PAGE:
Once openings 134 are filled with the molten solder 12 and the molten solder 12 substantially solidifies, the mask layer 132, such as polyimide, may be removed or “stripped” using a suitable, known process for the type of mask layer 132 that is employed, as is conventional in the art. As illustrated in FIG. 10B, removal of the mask layer 132 results in bumps 136 being formed on the semiconductor wafer 14. The solder bumps 136 may be re-flowed to form solder balls 138 as shown in broken lines in FIG. 10B (the size of solder balls 138 being exaggerated for clarity), and subsequently be used to electrically connect the semiconductor wafer 14, other substrate, or semiconductor dice or other components (circuit boards, interposers, etc.) singulated therefrom to another electronic component.

The above-exemplified embodiments of the present invention describe methods and devices that place a semiconductor wafer or substrate in contact with solder. The exemplary embodiments may be integrated in an electronic component fabrication process that uses low-cost materials, simple methods and results in high quality components that are more inexpensive to fabricate than conventional fabrication techniques. Although the present invention has been depicted and described with respect to various exemplary embodiments, various additions, deletions and modifications are contemplated while remaining within the scope and exhibiting essential characteristics of the present invention. Further, various components or acts of an apparatus or method described with respect to one exemplary embodiment or drawing figure herein may be combined with other components or acts of another embodiment or drawing figure described herein. The scope of the invention is, thus, indicated by the appended claims rather than the foregoing description. All changes that fall within the meaning and range of equivalency of the claims are embraced within their scope.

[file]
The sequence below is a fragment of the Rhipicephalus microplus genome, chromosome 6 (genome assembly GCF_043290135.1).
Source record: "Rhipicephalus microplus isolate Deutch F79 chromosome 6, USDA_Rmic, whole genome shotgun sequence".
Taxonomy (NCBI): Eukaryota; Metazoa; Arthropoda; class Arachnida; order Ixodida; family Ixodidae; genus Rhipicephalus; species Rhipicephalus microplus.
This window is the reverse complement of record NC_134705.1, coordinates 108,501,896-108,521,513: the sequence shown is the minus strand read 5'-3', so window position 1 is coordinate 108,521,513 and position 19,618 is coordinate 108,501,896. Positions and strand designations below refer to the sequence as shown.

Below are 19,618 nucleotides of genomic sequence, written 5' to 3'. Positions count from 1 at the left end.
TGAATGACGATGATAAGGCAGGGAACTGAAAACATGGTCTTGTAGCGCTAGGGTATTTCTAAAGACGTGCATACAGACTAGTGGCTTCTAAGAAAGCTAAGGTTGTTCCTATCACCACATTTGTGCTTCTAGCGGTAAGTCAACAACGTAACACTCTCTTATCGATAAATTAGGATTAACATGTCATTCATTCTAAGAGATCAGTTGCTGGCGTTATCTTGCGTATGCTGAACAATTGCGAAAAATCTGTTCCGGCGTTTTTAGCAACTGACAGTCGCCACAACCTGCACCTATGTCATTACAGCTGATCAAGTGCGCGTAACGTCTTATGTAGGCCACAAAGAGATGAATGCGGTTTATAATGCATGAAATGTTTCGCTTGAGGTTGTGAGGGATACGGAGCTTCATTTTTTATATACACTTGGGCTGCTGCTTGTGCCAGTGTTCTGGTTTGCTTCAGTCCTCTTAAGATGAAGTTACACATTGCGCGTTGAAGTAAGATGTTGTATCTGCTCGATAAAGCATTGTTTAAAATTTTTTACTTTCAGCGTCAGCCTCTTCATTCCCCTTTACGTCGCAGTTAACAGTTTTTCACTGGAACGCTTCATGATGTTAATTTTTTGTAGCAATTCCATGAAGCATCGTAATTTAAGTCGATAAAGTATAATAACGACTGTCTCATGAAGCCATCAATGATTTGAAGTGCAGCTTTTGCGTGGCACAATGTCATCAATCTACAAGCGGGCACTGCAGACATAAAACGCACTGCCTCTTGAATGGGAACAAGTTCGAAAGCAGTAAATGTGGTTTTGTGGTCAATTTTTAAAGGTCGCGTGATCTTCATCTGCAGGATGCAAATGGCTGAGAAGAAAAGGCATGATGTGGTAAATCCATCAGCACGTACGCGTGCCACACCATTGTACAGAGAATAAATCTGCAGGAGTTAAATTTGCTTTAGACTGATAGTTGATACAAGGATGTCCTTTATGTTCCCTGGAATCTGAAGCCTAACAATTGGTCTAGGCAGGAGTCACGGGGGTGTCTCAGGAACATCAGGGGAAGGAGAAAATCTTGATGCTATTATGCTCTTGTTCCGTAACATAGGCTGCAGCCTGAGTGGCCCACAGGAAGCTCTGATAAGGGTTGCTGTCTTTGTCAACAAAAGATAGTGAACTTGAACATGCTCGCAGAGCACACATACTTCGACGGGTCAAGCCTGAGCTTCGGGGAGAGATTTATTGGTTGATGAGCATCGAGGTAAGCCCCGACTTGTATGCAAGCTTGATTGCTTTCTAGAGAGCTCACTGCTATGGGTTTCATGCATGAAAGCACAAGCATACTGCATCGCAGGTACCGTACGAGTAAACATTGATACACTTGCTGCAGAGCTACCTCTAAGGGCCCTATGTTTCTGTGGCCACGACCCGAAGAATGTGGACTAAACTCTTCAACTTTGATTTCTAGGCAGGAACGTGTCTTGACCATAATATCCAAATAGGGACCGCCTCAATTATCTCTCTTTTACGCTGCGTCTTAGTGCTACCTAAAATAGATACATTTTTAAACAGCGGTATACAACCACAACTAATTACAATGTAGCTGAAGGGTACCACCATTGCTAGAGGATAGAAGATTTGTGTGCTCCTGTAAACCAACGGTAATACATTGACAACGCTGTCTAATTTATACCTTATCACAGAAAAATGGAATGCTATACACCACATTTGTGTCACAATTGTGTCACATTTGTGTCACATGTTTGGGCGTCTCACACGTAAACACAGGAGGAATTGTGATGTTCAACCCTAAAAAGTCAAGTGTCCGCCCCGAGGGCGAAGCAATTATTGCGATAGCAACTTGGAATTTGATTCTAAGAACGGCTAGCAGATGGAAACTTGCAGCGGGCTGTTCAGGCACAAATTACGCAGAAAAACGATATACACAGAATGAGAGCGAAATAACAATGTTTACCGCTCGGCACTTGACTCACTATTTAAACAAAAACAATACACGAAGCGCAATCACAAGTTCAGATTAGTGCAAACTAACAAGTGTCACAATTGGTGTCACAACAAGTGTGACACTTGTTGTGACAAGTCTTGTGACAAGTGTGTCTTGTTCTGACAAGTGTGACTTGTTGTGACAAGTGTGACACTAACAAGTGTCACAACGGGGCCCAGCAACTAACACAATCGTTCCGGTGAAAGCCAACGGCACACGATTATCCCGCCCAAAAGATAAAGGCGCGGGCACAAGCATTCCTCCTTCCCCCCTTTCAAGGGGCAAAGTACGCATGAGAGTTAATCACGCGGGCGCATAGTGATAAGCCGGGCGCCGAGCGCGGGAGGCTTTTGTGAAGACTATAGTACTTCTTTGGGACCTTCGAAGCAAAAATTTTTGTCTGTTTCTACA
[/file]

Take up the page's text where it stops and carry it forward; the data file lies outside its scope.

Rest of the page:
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Classifications
U.S. Classification228/260, 228/37
International ClassificationB23K31/02
Cooperative ClassificationB23K3/0653, B23K1/085, B23K2201/40, B23K1/0016
European ClassificationB23K1/00S8, B23K1/08B, B23K3/06D2
Legal Events
DateCodeEventDescription
May 27, 2005ASAssignment
Owner name: MICRON TECHNOLOGY, INC., IDAHO
Free format text: ASSIGNMENT OF ASSIGNORS INTEREST;ASSIGNORS:KIRBY, KYLE K.;AKRAM, SALMAN;CRAM, DANIEL P.;AND OTHERS;REEL/FRAME:016646/0268;SIGNING DATES FROM 20050429 TO 20050506
Free format text: ASSIGNMENT OF ASSIGNORS INTEREST;ASSIGNORS:KIRBY, KYLE K.;AKRAM, SALMAN;CRAM, DANIEL P.;AND OTHERS;SIGNING DATES FROM 20050429 TO 20050506;REEL/FRAME:016646/0268